If I had to describe this growing season in one word it would be “blessed”.  After the initial cold spell right after planting, we have had rain and temperatures that are ideal for growing corn – at least right here.  Some of our neighbors have had way too much rain – some as much as 10+ inches in 24 hours, and some of our neighbors are too dry.  But we have gotten very timely rains in manageable amounts.

Unfortunately, the corn prices are reflecting the good growing conditions much of the corn belt is experiencing and even with good yields it’s going to be a very hard season financially. . . 

Freshwater Salmon Industry Consolidates:

Queenstown-based Mount Cook Alpine Salmon (MCAS) has announced the purchase of South Canterbury salmon company, Aoraki Smokehouse Salmon Ltd.

Both companies operate Freshwater King Salmon farms on the South Canterbury hydro canals in the MacKenzie district.

MCAS has a current production of just over 1000 tonnes of salmon and Aoraki produces just under 600 tonnes of salmon a year.

“The purchase is a logical step in the growth of the business with the majority of MCAS production going to high-end overseas customers, while Aoraki’s production, particularly its sought-after smoked salmon products, is highly regarded in the domestic market,” says MCAS Chief Executive, David Cole. . . 

EPA grounds aerial spraying application:

The Environmental Protection Authority (EPA) has declined an application for the insecticide Exirel to be also used as an aerial spray to control stock crop pests.

DuPont Limited applied to extend the use of Exirel to allow aerial spraying over uneven terrain and during wet conditions. Exirel contains the active ingredient cyantraniliprole, and is already approved for ground-based use to control caterpillars and aphids in fodder brassica crops, such as turnips, swede, forage, rape and kale. . . 

Image may contain: text

No farmers, no food, no future.


GDT continues trending up

September 7, 2016

The GlobalDairyTrade price index continued its upwards trend in this morning’s auction with an increase of 7.7%.

gdtpi8916

gdt8-9-16

gdt7916

Before we get too excited, last year the price index went up 14.8% on August 19 , up  10.9% on September 2nd and 16.5% on September 16th and 9.9% on October 9th but the trend was all down after that.


Quote of the day

September 7, 2016

I am patient with stupidity but not with those who are proud of it.  – Edith Sitwell who was born on this day in 1887.

She also said:

The aim of flattery is to soothe and encourage us by assuring us of the truth of an opinion we have already formed about ourselves.

And:

The aim of flattery is to soothe and encourage us by assuring us of the truth of an opinion we have already formed about ourselves.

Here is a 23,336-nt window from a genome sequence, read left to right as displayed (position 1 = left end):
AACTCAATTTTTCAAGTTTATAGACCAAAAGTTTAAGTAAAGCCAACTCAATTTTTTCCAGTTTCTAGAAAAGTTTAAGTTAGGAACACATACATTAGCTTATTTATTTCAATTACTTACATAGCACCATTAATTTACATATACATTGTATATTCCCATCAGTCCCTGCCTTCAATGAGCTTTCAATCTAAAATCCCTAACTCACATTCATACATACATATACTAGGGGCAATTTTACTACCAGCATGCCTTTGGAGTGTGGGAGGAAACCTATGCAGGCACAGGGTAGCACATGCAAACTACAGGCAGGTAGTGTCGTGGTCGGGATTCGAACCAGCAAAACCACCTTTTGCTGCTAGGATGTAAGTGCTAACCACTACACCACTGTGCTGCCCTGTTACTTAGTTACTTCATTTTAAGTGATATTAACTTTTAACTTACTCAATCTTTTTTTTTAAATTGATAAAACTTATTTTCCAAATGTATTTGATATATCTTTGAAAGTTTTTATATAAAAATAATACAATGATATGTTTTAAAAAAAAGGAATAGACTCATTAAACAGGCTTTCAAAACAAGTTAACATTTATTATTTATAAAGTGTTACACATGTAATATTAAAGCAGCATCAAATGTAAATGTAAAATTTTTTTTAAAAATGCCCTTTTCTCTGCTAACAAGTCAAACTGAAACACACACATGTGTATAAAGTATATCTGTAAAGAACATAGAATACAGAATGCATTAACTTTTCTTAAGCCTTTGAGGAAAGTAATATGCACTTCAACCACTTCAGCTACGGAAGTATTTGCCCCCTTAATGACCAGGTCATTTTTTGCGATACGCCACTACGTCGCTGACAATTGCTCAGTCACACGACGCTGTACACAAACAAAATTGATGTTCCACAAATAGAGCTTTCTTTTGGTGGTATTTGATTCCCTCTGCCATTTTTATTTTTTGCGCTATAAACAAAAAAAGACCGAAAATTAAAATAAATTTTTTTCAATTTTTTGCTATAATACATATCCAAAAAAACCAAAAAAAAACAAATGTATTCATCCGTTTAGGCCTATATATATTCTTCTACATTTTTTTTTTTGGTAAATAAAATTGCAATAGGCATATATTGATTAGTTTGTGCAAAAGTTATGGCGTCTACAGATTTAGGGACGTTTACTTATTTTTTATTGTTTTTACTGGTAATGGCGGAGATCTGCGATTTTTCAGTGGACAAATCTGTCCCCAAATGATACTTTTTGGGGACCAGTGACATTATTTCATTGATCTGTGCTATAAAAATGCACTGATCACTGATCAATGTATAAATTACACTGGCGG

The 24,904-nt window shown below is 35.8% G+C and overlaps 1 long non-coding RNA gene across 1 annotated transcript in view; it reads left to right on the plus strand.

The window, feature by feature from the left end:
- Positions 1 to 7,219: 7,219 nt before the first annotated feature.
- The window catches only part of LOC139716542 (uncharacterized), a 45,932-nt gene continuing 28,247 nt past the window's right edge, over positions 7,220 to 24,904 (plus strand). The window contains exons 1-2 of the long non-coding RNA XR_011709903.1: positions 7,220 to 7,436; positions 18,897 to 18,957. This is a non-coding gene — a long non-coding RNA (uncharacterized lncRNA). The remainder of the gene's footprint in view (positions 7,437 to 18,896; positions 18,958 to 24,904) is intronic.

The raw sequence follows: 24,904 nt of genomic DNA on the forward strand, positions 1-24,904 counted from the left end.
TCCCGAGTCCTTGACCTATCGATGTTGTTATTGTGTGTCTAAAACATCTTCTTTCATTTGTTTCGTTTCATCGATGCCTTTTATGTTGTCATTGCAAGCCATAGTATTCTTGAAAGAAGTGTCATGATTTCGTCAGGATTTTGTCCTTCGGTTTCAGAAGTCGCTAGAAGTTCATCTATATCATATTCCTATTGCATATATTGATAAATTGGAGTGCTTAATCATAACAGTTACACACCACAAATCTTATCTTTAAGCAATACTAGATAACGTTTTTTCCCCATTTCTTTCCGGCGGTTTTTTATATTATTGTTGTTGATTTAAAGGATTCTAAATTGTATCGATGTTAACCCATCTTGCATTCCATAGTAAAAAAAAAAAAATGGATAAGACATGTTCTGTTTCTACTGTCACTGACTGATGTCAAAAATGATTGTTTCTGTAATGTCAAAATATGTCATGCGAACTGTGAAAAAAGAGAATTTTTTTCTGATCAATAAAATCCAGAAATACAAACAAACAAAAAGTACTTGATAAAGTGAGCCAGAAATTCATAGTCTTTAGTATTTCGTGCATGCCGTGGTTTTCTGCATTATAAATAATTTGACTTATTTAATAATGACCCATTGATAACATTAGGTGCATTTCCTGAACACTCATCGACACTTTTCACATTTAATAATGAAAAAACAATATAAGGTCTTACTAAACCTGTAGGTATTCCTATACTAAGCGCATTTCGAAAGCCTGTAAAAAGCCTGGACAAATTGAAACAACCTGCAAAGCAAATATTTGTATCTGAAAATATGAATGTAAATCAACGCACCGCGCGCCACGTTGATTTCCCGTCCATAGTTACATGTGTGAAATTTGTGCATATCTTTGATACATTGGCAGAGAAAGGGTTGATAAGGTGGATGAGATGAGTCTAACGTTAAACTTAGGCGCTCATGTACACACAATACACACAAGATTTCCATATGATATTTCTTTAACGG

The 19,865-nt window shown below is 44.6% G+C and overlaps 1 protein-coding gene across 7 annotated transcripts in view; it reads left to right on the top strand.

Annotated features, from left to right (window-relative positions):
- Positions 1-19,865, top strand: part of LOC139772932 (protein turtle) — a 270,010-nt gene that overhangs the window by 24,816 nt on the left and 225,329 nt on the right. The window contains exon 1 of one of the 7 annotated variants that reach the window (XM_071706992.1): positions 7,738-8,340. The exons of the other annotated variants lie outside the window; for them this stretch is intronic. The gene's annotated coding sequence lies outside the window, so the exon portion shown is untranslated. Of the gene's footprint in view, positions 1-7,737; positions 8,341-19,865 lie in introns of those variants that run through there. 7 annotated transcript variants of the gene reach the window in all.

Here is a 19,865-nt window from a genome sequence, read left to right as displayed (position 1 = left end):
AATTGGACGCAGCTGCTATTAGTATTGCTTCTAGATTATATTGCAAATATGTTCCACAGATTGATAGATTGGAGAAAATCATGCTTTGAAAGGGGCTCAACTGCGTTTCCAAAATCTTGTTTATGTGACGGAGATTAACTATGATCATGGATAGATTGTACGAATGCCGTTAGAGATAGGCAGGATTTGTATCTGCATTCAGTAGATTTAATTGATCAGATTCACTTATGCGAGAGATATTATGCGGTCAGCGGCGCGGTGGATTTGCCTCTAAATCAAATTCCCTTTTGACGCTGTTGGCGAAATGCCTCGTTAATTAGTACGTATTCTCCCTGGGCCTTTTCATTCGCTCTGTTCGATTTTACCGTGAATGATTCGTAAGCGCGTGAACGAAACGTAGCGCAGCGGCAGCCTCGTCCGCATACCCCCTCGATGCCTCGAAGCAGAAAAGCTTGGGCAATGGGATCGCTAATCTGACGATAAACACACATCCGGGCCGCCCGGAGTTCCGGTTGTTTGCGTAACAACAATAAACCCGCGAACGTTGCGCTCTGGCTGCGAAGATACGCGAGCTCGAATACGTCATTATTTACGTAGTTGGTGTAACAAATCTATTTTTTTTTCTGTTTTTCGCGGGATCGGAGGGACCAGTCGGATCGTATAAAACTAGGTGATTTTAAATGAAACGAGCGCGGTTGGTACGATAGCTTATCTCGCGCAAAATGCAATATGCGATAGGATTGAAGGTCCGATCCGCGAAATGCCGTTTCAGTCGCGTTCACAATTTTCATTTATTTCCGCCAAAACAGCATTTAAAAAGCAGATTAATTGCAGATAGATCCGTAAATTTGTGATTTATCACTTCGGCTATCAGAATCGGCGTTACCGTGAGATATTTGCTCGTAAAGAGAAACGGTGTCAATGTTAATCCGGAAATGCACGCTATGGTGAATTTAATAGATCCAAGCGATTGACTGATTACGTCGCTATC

And:

The public will believe anything, so long as it is not founded on truth.

And (long before the internet and social media):

A great many people now reading and writing would be better employed keeping rabbits.


September 7 in history

September 7, 2016

1191 Third Crusade: Battle of Arsuf – Richard I of England defeated Saladin at Arsuf.

1524 Thomas Erastus, Swiss theologian, was born (d. 1583).

1533 Queen Elizabeth I, was born (d. 1603).

1652 Around 15,000 Han farmers and militia rebelled against Dutch rule on Taiwan.

1776  World’s first submarine attack: the American submersible craftTurtleattempted to attach a time bomb to the hull of British Admirl Richard Howe’s flagship HMS Eagle in New York Harbour.

1812 Napoleonic Wars: Battle of Borodino – Napoleon defeated the Russian army of Alexander I near the village of Borodino.

1818 Carl III of Sweden-Norway is crowned king of Norway.

1819 Thomas A. Hendricks, 21st Vice President of the United States, was born (d. 1885).

1821 The Republic of Gran Colombia was established, with Simón Bolívaras the founding President and Francisco de Paula Santander as vice president.

1822 Dom Pedro I declared Brazil independent from Portugal.

1860 Grandma Moses, American painter, ws born (d. 1961).

1860 Steamship Lady Elgin sank on Lake Michigan, with the loss of around 400 lives.

1862 Sir Edgar Speyer, American-born British financier and philanthropist, was born (d. 1932).

1867  J. P. Morgan, Jr., American banker and philanthropist, was born (d. 1943).

1868 Prussian soldier of fortune Gustavus Ferdinand von Tempsky was killed during the assault on Titokowaru’s pa in south Taranaki.

Von Tempsky killed at Te Ngutu-o-te-manu

1876 – C. J. Dennis, Australian poet and author, was born (d. 1938).

1887 Edith Sitwell, British poet and critic, was born (d. 1964).

1893  The Genoa Cricket & Athletic Club, to become the first Italian football club, was established by British expats.

1895  The first game of what would become known as rugby league was played, in England, starting the 1895-96 Northern Rugby Football Union season.

1901 The Boxer Rebellion in China officially ended with the signing of the Boxer Protocol.

1903 – Margaret Landon, American missionary and author, was born (d. 1993)